Mark Hanna

The Encyclopedia Britannica offers an entry on Mark Hanna, for those persons who are connected to that service (or see the Wikipedia entry on Hanna).

Professor Richard Jensen, a noted scholar of the history of American politics of this time period, also provides this brief summary of Hanna's career:

Marcus Alonzo Hanna (1837-1904)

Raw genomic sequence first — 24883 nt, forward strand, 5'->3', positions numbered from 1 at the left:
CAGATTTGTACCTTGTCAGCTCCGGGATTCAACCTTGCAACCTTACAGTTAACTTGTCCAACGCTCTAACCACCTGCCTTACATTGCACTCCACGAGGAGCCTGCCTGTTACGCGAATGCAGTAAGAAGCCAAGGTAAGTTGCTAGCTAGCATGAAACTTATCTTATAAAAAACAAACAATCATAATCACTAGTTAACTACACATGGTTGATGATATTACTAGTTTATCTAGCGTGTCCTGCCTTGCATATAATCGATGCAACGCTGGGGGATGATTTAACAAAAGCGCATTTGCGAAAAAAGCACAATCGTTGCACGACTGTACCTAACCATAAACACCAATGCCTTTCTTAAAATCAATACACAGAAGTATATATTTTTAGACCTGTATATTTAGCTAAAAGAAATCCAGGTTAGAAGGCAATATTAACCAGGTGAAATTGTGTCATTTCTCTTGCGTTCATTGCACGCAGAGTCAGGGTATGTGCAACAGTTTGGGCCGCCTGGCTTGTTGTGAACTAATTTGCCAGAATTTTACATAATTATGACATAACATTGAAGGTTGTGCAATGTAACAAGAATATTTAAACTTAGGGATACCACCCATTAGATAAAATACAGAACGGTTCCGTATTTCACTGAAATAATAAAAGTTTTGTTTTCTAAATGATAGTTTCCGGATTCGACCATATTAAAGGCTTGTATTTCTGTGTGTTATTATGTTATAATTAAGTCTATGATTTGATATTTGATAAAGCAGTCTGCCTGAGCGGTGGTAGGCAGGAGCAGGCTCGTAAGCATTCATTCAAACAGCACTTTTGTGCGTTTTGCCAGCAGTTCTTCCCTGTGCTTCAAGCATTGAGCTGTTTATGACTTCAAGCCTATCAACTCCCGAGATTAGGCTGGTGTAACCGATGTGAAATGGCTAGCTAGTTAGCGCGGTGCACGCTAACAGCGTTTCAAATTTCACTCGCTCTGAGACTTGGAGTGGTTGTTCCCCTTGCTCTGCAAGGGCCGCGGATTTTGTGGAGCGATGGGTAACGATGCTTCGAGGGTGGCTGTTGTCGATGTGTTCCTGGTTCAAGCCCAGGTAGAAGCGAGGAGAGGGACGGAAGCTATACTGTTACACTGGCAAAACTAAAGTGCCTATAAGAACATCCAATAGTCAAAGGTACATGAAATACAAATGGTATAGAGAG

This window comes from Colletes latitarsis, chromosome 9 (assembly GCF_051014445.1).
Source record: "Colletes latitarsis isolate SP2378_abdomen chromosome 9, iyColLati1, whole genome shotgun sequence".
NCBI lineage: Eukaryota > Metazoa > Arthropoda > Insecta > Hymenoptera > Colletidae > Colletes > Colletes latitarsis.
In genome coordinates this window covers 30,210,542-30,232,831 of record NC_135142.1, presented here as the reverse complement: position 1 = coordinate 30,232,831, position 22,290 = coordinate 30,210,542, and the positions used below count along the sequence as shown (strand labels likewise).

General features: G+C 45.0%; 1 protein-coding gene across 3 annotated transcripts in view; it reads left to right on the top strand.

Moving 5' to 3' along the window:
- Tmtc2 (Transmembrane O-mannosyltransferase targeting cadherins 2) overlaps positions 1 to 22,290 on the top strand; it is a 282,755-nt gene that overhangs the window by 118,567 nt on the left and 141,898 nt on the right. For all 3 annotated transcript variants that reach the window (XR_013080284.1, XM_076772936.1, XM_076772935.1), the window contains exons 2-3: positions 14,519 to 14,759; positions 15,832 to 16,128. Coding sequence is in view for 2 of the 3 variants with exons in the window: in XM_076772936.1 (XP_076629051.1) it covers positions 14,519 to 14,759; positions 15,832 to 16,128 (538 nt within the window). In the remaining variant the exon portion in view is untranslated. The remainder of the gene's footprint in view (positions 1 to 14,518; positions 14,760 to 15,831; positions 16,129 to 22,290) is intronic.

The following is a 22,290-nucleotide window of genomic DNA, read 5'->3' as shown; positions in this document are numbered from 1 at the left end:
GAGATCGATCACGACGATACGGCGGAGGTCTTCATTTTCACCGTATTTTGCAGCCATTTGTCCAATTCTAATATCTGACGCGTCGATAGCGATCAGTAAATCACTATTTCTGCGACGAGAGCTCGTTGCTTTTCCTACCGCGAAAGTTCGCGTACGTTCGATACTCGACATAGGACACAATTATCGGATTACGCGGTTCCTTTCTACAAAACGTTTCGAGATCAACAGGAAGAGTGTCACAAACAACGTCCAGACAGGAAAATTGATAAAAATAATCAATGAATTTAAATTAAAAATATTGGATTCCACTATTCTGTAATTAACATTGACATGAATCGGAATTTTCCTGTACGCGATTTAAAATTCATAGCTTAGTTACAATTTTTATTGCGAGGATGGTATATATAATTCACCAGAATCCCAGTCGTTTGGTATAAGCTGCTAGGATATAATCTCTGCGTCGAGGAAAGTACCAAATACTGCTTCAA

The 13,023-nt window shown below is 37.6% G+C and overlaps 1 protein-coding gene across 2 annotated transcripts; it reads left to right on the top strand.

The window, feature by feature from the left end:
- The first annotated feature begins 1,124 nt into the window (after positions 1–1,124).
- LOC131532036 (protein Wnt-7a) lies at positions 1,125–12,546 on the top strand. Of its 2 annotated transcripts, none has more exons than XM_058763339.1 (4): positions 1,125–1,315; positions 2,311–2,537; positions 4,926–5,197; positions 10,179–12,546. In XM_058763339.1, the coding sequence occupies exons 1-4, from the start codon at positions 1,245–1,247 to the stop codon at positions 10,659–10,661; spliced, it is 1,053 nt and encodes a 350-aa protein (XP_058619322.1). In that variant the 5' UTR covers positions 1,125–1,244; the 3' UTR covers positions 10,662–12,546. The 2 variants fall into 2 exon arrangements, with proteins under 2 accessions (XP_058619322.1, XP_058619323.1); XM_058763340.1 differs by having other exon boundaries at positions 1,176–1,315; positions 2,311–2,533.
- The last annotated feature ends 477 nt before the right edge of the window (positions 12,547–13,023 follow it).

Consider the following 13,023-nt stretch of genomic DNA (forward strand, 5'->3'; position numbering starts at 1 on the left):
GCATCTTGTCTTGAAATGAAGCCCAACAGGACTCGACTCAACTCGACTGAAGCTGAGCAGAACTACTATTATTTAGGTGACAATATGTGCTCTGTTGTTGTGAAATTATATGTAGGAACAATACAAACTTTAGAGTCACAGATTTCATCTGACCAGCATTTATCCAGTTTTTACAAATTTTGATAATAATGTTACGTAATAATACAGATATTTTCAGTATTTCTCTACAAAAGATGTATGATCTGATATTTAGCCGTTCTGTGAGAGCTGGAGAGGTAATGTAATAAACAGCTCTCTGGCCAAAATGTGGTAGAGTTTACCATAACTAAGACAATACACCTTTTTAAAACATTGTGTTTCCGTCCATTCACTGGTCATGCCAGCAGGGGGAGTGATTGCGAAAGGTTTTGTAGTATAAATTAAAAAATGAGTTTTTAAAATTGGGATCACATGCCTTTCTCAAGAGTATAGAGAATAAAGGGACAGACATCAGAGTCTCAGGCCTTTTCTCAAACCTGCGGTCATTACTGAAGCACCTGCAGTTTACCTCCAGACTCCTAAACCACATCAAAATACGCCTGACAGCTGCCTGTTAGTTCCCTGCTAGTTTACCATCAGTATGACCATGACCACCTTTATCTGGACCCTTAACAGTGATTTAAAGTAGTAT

Mark Hanna was a central figure in the politics of the 1890s and early 1900s. Cleveland was emerging as a major transhipping point between the Great Lakes ore deposits and the mills of Ohio, and he became rich as a shipper and broker serving the coal and iron industries. One of the industrialists fascinated less by profits than by the outdoor spectacle and indoor bargaining of politics, he increasingly abandoned management. He was a key advisor to William McKinley, whose hard-fought races for governor in 1891 and 1893 established him as the outstanding Republican spokesman for high tariffs, high wages, and renewed prosperity in the face of a deep depression. Hanna helped secure the nomination in 1896, but had to overcome widespread enthusiasm for William Jennings Bryan's free silver crusade. Hanna nationalized the G.O.P. campaign. He raised $3.5 million, mostly from corporations fearful of the economic disaster. Hanna's educational campaign reached millions of voters with a consistent, insistent message in favor of sound money, prosperity, and cultural pluralism. Soon the Democrats targeted Hanna as an arch-villain who threatened to put corporate interests ahead of the national interest. Taking his place in the Senate, he emerged as a party leader in his own right. Hanna worked with the Civic Federation as a conciliator regarding labor strife. He sought to bring unions into the Republican fold and head off major strikes that would be not only economically damaging but politically and socially divisive. Hanna's death at the peak of his power in 1904 cut short a contest with Theodore Roosevelt that might well have forecast the Taft-Roosevelt battle of 1912.